Gap coverage can be helpful and cost-effective, but it isn’t always worth it. We’ll discuss how gap insurance works, pros and cons, and what it doesn’t cover.

What Is Gap Insurance?

Not everyone is familiar with gap insurance, since this car insurance term is only relevant to buyers of brand-new cars. It refers to coverage from an insurance agency or car dealership that will pay your outstanding loan or lease balance when your car is totaled or stolen and you owe more than the car’s value.

Your insurance policy or lender might describe gap insurance as loan/lease gap coverage. Gap coverage is accessible only to the original owner of a new car or the leaseholder of a new vehicle. Although it is not required, many car owners who conduct personal insurance planning believe it’s worth the minimal extra cost.

Recommended: How To Save on Car Maintenance Costs

Who Needs Gap Coverage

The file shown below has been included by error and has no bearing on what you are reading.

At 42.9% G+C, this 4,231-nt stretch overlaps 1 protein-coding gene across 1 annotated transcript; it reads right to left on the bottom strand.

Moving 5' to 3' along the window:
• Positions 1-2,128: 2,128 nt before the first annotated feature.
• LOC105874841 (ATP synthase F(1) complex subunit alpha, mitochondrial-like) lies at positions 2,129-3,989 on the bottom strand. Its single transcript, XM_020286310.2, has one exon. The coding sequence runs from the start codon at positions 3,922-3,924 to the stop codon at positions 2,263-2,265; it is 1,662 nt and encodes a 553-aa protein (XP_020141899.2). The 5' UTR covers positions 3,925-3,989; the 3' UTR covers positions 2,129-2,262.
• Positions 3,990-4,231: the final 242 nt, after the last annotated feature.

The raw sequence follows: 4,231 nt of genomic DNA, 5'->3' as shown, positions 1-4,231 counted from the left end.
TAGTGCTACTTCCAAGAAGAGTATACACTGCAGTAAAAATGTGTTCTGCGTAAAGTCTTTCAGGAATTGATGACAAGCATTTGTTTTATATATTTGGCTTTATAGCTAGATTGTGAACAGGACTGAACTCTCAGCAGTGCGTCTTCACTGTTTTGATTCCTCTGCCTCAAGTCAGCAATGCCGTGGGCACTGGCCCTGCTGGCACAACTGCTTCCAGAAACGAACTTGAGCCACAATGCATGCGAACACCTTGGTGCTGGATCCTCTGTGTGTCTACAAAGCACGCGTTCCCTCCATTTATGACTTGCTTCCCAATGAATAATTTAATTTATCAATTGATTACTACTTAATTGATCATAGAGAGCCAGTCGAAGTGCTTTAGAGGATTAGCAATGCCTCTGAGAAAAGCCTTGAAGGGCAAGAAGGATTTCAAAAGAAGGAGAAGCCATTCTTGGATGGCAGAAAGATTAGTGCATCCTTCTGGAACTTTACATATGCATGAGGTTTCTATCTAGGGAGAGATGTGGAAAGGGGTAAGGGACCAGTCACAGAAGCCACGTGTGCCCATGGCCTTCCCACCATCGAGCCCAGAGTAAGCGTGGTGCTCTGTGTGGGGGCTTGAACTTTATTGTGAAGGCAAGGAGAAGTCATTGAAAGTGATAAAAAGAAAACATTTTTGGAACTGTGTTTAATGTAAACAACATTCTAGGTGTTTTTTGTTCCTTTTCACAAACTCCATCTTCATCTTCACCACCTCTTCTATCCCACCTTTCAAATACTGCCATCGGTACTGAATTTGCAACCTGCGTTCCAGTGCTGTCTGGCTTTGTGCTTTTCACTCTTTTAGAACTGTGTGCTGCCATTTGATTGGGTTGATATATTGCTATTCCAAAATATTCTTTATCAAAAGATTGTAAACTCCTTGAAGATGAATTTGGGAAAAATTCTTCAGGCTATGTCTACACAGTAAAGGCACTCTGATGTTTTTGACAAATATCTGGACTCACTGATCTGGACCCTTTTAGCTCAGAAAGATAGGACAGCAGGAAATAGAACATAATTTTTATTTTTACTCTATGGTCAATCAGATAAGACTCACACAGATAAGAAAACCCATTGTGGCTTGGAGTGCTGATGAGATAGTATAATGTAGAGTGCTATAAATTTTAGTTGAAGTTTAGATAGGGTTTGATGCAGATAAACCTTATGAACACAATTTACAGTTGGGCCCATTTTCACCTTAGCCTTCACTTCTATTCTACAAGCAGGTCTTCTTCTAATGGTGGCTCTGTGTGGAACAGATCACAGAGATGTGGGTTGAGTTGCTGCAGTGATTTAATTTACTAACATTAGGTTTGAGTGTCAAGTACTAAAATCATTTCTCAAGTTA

A new vehicle will depreciate 40% in five years on average. Some cars depreciate more than others, with luxury vehicles and SUVs taking the biggest hit. As a result, during your first five years of car ownership, your car’s value can plummet while your loan balance remains well above your vehicle’s worth.

How much car insurance you need is often based on your comfort level and financial situation. Gap insurance, however, is particularly advantageous if you make a minimal down payment, since your loan amount will be higher. A car loan can take five years or more to pay off. The timeframe of the loan increases the chances of losing the car to an accident or theft, leaving you with an insurance payout based on massive depreciation.

Leasing a car presents a similar problem. Your insurance will cover only the car’s depreciated value. In case of loss, gap insurance can cover any additional amount you owe on the lease. Some lenders may require that drivers purchase gap insurance to obtain financing.